One-Year Anniversary of Japan Earthquake and Tsunami Is a Reminder That Businesses Need Better Risk Management and Supply Chain Coverage

March 8, 2012
One-Year Anniversary of Japan Earthquake a Reminder That Businesses Need Supply Chain Insurance Coverage
FOR IMMEDIATE RELEASE
New York Press Office: (212) 346-5500; media@iii.org
 
NEW YORK, March 9, 2012 — The devastating earthquake and tsunami that hit Japan on March 11, 2011, caused massive supply chain disruptions, exposing the complexity and vulnerability of global corporations. The disaster caused an estimated $35 to $40 billion in insured losses and many businesses were not adequately protected, both in terms of insurance and risk management, according to the Insurance Information Institute (I.I.I.).
 
Contingent business interruption (CBI) coverage , which is designed to cover losses caused by damage to or destruction of the property of suppliers and customers of the policyholder, is not enough as it generally is limited to physical damage to or at a supplier’s or customer’s premises.
 
CBI does not protect for all perils; nor does it protect a business when roads are closed and employees cannot get to work or when products cannot be distributed or other suppliers are affected. Significant supply chain disruptions can reduce a company’s revenue, cut into its market share, threaten production and distribution, inflate costs and ultimately affect a company’s bottom line. Global corporations and even small businesses need the proper insurance coverage to protect against supply chain failure.
 
Today, more and more businesses operate from a global perspective and are therefore susceptible to greater risks. Causes of supply chain disruptions can include: natural disasters; industrial accidents; labor issues (such as strikes, shortages); production process problems; political upheaval, including war and civil strife; trade disputes; health and safety concerns; credit/cash flow problems; and supplier finances or solvency. It can take two years or more for companies to recover from a supply chain failure.
 
Supply chain insurance is an “all risks” business interruption coverage that is not restricted to property damage and focuses on incidents outside the insured’s control. This form of insurance offers the insured protection against both physical and non physical interruptions to the business, such as strikes, riots, ingress/egress, pandemics and more. In fact any peril that interrupts a company’s supply chain can be underwritten into the policy.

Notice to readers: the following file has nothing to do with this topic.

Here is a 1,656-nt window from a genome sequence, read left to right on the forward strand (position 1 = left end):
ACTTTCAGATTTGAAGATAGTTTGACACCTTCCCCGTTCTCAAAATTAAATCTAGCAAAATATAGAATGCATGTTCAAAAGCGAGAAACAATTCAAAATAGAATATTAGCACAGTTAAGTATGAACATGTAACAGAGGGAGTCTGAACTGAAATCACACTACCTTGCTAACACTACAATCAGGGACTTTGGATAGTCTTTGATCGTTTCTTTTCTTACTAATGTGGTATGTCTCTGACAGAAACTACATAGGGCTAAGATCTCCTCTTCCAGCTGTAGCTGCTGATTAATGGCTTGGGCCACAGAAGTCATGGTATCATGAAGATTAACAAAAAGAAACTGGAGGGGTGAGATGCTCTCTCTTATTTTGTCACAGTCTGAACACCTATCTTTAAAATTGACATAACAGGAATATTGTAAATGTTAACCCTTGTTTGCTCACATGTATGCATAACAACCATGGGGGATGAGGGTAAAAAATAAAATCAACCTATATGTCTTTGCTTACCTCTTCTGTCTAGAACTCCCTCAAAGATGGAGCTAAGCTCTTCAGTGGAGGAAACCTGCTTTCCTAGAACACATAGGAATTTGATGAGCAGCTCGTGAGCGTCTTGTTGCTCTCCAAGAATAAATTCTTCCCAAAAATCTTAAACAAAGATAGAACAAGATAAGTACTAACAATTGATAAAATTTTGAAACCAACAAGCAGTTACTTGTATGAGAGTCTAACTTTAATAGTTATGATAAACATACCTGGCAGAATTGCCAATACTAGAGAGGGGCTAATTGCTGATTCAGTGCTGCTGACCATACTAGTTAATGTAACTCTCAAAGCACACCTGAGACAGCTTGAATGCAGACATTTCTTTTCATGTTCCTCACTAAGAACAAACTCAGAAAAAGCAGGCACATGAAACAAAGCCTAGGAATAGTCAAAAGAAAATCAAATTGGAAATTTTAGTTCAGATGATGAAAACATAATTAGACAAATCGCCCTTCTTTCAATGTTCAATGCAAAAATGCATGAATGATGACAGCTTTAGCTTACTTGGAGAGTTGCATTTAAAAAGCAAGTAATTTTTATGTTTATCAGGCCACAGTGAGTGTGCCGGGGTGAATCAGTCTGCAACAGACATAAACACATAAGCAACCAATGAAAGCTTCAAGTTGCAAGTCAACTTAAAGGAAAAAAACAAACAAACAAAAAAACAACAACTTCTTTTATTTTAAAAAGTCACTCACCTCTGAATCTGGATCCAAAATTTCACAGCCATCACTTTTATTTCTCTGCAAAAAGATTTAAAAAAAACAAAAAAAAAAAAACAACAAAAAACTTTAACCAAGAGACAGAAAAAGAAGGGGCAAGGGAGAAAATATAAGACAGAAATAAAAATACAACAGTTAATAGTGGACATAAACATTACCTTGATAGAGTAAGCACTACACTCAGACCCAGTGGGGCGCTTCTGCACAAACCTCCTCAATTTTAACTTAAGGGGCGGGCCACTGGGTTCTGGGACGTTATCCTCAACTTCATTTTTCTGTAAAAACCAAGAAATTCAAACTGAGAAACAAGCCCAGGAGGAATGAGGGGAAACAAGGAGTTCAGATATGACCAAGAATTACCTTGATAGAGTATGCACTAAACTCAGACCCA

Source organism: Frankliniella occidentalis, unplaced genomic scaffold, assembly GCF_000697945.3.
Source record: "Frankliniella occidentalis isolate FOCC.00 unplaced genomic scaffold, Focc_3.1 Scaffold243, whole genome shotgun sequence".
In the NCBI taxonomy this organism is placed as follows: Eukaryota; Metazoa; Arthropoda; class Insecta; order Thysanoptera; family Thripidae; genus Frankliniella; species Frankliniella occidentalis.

“While insurance is an important component to help protect companies, it is only part of the solution,” said Loretta Worters, vice president with the I.I.I. “Businesses must also combine insurance with effective risk management,” she noted. “Businesses need to identify key supply chain risks and make sure to convey those risks to their insurer.”
 
Companies often have multiple tiers of suppliers, yet often only cover first-tier supply. A 2011 study by the Business Continuity Institute a global industry group, found that 40 percent of disruptions originated below the first-tier supplier. As a result, more insurers are moving towards multi-tier coverage—where the whole supply chain is insured. Business owners should check whether their insurer offers this type of coverage. Companies can also name specific suppliers on their policies, especially in the second or third tier. While this can be time consuming, it is a risk businesses should not overlook. 
 
Insurers can provide services that can help mitigate risk such as risk engineering assessment, which studies a company’s supply chain to find ways to transfer risks. It is also important for companies to create contingency plans to ensure that risks are minimized by creating backup production and distribution plans that include second and third tier materials sources, component vendors, substitute parts and transportation carriers.
 
An up-to-date business continuity plan that includes suppliers and their coverage allows business owners to make informed decisions around mitigation planning, risk transfer and levels of self-insurance.
 
Companies need to be vigilant in this often overlooked area of the business. Recovering from a loss will depend upon how well a business and its insurance broker have identified supply chain risks, assessed those risks and put adequate coverage in place.

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